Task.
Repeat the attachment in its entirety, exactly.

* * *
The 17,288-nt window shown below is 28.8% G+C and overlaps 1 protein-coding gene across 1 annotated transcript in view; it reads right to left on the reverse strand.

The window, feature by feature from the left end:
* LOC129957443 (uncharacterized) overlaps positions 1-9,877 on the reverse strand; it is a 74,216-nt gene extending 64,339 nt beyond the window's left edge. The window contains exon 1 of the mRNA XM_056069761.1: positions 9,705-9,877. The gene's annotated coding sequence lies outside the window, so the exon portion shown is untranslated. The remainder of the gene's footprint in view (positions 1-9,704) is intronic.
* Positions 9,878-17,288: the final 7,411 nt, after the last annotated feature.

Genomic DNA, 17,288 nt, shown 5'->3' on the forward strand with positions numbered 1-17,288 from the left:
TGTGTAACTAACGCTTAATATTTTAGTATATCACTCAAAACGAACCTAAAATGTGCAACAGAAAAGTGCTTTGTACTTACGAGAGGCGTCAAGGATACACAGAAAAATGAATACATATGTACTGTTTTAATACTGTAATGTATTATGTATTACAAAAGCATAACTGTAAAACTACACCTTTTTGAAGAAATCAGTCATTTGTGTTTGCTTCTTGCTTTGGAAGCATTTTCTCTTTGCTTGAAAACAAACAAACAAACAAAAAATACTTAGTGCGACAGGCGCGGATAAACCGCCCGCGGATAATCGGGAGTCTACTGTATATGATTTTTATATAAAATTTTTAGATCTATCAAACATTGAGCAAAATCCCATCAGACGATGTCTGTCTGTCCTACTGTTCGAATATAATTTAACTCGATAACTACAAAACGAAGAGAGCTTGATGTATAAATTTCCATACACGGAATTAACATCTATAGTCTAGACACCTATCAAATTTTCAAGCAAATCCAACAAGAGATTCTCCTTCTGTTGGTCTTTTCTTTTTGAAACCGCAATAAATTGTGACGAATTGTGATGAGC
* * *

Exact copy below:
The 17,288-nt window shown below is 28.8% G+C and overlaps 1 protein-coding gene across 1 annotated transcript in view; it reads right to left on the reverse strand.

The window, feature by feature from the left end:
* LOC129957443 (uncharacterized) overlaps positions 1-9,877 on the reverse strand; it is a 74,216-nt gene extending 64,339 nt beyond the window's left edge. The window contains exon 1 of the mRNA XM_056069761.1: positions 9,705-9,877. The gene's annotated coding sequence lies outside the window, so the exon portion shown is untranslated. The remainder of the gene's footprint in view (positions 1-9,704) is intronic.
* Positions 9,878-17,288: the final 7,411 nt, after the last annotated feature.

Genomic DNA, 17,288 nt, shown 5'->3' on the forward strand with positions numbered 1-17,288 from the left:
TGTGTAACTAACGCTTAATATTTTAGTATATCACTCAAAACGAACCTAAAATGTGCAACAGAAAAGTGCTTTGTACTTACGAGAGGCGTCAAGGATACACAGAAAAATGAATACATATGTACTGTTTTAATACTGTAATGTATTATGTATTACAAAAGCATAACTGTAAAACTACACCTTTTTGAAGAAATCAGTCATTTGTGTTTGCTTCTTGCTTTGGAAGCATTTTCTCTTTGCTTGAAAACAAACAAACAAACAAAAAATACTTAGTGCGACAGGCGCGGATAAACCGCCCGCGGATAATCGGGAGTCTACTGTATATGATTTTTATATAAAATTTTTAGATCTATCAAACATTGAGCAAAATCCCATCAGACGATGTCTGTCTGTCCTACTGTTCGAATATAATTTAACTCGATAACTACAAAACGAAGAGAGCTTGATGTATAAATTTCCATACACGGAATTAACATCTATAGTCTAGACACCTATCAAATTTTCAAGCAAATCCAACAAGAGATTCTCCTTCTGTTGGTCTTTTCTTTTTGAAACCGCAATAAATTGTGACGAATTGTGATGAGC